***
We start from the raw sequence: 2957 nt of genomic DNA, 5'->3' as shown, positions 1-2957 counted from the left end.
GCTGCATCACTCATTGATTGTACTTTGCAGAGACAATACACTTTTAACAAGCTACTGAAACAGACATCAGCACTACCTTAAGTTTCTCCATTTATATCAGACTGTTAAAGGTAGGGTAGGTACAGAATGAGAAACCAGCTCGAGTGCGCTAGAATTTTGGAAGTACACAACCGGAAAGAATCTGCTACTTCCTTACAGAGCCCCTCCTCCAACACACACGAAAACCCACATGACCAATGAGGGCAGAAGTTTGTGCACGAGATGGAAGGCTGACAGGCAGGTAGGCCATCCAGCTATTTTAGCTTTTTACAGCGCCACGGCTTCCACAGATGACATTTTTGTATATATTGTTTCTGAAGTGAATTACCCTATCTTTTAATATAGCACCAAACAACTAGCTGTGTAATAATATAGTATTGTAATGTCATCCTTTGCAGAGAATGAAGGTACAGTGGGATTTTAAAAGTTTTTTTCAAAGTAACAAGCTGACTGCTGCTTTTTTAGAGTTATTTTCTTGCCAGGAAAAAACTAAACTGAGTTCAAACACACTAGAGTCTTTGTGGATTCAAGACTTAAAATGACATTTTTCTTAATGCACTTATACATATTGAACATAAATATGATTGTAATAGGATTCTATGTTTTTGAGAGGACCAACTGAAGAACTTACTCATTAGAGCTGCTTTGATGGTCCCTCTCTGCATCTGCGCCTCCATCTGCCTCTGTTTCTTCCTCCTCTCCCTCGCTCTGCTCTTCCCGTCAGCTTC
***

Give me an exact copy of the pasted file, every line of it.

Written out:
We start from the raw sequence: 2957 nt of genomic DNA, 5'->3' as shown, positions 1-2957 counted from the left end.
GCTGCATCACTCATTGATTGTACTTTGCAGAGACAATACACTTTTAACAAGCTACTGAAACAGACATCAGCACTACCTTAAGTTTCTCCATTTATATCAGACTGTTAAAGGTAGGGTAGGTACAGAATGAGAAACCAGCTCGAGTGCGCTAGAATTTTGGAAGTACACAACCGGAAAGAATCTGCTACTTCCTTACAGAGCCCCTCCTCCAACACACACGAAAACCCACATGACCAATGAGGGCAGAAGTTTGTGCACGAGATGGAAGGCTGACAGGCAGGTAGGCCATCCAGCTATTTTAGCTTTTTACAGCGCCACGGCTTCCACAGATGACATTTTTGTATATATTGTTTCTGAAGTGAATTACCCTATCTTTTAATATAGCACCAAACAACTAGCTGTGTAATAATATAGTATTGTAATGTCATCCTTTGCAGAGAATGAAGGTACAGTGGGATTTTAAAAGTTTTTTTCAAAGTAACAAGCTGACTGCTGCTTTTTTAGAGTTATTTTCTTGCCAGGAAAAAACTAAACTGAGTTCAAACACACTAGAGTCTTTGTGGATTCAAGACTTAAAATGACATTTTTCTTAATGCACTTATACATATTGAACATAAATATGATTGTAATAGGATTCTATGTTTTTGAGAGGACCAACTGAAGAACTTACTCATTAGAGCTGCTTTGATGGTCCCTCTCTGCATCTGCGCCTCCATCTGCCTCTGTTTCTTCCTCCTCTCCCTCGCTCTGCTCTTCCCGTCAGCTTC